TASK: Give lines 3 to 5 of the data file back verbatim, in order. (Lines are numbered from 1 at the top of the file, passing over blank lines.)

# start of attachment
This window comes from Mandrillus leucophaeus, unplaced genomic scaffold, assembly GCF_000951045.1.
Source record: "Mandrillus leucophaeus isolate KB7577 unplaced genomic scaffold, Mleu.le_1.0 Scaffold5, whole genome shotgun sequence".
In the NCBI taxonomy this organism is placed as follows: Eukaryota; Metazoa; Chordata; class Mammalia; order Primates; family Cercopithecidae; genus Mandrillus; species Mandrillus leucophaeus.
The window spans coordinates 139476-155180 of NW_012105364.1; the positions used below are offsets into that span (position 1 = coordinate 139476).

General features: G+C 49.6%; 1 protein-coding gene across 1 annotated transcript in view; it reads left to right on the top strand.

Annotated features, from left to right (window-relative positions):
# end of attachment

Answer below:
In the NCBI taxonomy this organism is placed as follows: Eukaryota; Metazoa; Chordata; class Mammalia; order Primates; family Cercopithecidae; genus Mandrillus; species Mandrillus leucophaeus.
The window spans coordinates 139476-155180 of NW_012105364.1; the positions used below are offsets into that span (position 1 = coordinate 139476).

General features: G+C 49.6%; 1 protein-coding gene across 1 annotated transcript in view; it reads left to right on the top strand.